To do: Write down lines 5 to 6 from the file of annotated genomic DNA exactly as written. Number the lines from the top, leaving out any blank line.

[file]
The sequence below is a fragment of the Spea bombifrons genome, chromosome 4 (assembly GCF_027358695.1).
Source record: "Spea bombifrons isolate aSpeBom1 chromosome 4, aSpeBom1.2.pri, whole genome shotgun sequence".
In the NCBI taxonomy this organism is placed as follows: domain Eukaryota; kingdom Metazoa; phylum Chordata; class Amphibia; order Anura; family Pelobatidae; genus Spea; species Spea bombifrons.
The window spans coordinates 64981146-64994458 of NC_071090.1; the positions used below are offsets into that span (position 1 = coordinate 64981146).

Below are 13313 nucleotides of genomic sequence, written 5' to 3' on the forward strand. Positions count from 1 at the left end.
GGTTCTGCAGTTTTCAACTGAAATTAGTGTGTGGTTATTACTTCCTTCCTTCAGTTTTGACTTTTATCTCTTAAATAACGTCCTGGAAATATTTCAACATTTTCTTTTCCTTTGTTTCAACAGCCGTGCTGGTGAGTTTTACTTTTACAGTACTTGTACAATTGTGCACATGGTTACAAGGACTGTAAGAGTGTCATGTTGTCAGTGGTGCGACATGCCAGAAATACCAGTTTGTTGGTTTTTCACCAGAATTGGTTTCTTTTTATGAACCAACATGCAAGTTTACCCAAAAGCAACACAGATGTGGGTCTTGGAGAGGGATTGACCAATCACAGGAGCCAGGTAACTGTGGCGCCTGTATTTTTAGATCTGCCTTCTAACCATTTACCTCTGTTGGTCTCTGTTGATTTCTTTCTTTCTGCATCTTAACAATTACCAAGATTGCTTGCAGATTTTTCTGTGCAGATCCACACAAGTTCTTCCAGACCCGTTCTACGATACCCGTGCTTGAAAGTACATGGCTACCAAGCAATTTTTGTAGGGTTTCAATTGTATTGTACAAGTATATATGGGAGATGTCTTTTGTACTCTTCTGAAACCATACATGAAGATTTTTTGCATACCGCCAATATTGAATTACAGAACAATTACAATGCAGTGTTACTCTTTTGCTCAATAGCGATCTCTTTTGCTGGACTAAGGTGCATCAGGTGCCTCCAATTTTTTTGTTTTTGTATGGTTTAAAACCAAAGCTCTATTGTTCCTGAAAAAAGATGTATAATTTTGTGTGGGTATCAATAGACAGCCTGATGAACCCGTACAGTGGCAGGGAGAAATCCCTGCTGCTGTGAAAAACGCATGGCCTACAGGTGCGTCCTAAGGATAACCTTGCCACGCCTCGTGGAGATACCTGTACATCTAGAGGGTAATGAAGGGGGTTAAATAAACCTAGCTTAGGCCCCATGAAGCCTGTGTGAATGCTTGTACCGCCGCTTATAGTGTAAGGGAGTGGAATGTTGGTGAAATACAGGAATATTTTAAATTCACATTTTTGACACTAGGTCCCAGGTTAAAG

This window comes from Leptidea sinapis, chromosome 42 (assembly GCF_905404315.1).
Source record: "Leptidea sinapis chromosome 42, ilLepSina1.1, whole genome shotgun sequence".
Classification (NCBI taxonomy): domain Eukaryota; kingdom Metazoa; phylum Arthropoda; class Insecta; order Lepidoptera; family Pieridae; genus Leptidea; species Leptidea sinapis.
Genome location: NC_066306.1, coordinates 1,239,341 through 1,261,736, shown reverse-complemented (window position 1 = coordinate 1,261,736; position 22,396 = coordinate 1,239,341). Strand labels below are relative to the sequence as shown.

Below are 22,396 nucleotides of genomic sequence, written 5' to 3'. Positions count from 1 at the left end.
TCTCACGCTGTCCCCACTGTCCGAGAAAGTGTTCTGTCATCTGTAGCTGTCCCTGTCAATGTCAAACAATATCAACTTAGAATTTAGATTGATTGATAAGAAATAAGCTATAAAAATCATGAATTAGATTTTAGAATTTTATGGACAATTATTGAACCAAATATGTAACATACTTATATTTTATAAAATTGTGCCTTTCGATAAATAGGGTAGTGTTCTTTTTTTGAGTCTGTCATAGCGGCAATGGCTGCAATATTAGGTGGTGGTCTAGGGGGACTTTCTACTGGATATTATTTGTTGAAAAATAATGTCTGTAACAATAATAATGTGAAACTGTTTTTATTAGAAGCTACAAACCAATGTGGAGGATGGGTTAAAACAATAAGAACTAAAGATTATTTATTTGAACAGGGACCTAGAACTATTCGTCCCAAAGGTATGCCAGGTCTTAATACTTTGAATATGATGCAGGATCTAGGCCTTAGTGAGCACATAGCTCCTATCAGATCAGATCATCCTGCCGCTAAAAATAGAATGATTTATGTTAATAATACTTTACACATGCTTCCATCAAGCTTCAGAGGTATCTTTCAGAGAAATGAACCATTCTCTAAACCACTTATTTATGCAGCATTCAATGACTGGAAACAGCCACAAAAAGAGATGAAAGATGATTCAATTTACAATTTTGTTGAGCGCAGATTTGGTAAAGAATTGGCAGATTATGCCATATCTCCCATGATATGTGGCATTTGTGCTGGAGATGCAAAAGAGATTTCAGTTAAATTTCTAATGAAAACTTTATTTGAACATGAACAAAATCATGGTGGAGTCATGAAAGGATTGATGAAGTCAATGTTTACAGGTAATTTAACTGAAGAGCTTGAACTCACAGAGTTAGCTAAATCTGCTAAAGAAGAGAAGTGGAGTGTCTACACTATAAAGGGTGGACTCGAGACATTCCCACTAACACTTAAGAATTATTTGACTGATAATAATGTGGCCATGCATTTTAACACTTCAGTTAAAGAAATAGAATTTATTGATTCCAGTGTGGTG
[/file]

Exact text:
Below are 13313 nucleotides of genomic sequence, written 5' to 3' on the forward strand. Positions count from 1 at the left end.
GGTTCTGCAGTTTTCAACTGAAATTAGTGTGTGGTTATTACTTCCTTCCTTCAGTTTTGACTTTTATCTCTTAAATAACGTCCTGGAAATATTTCAACATTTTCTTTTCCTTTGTTTCAACAGCCGTGCTGGTGAGTTTTACTTTTACAGTACTTGTACAATTGTGCACATGGTTACAAGGACTGTAAGAGTGTCATGTTGTCAGTGGTGCGACATGCCAGAAATACCAGTTTGTTGGTTTTTCACCAGAATTGGTTTCTTTTTATGAACCAACATGCAAGTTTACCCAAAAGCAACACAGATGTGGGTCTTGGAGAGGGATTGACCAATCACAGGAGCCAGGTAACTGTGGCGCCTGTATTTTTAGATCTGCCTTCTAACCATTTACCTCTGTTGGTCTCTGTTGATTTCTTTCTTTCTGCATCTTAACAATTACCAAGATTGCTTGCAGATTTTTCTGTGCAGATCCACACAAGTTCTTCCAGACCCGTTCTACGATACCCGTGCTTGAAAGTACATGGCTACCAAGCAATTTTTGTAGGGTTTCAATTGTATTGTACAAGTATATATGGGAGATGTCTTTTGTACTCTTCTGAAACCATACATGAAGATTTTTTGCATACCGCCAATATTGAATTACAGAACAATTACAATGCAGTGTTACTCTTTTGCTCAATAGCGATCTCTTTTGCTGGACTAAGGTGCATCAGGTGCCTCCAATTTTTTTGTTTTTGTATGGTTTAAAACCAAAGCTCTATTGTTCCTGAAAAAAGATGTATAATTTTGTGTGGGTATCAATAGACAGCCTGATGAACCCGTACAGTGGCAGGGAGAAATCCCTGCTGCTGTGAAAAACGCATGGCCTACAGGTGCGTCCTAAGGATAACCTTGCCACGCCTCGTGGAGATACCTGTACATCTAGAGGGTAATGAAGGGGGTTAAATAAACCTAGCTTAGGCCCCATGAAGCCTGTGTGAATGCTTGTACCGCCGCTTATAGTGTAAGGGAGTGGAATGTTGGTGAAATACAGGAATATTTTAAATTCACATTTTTGACACTAGGTCCCAGGTTAAAG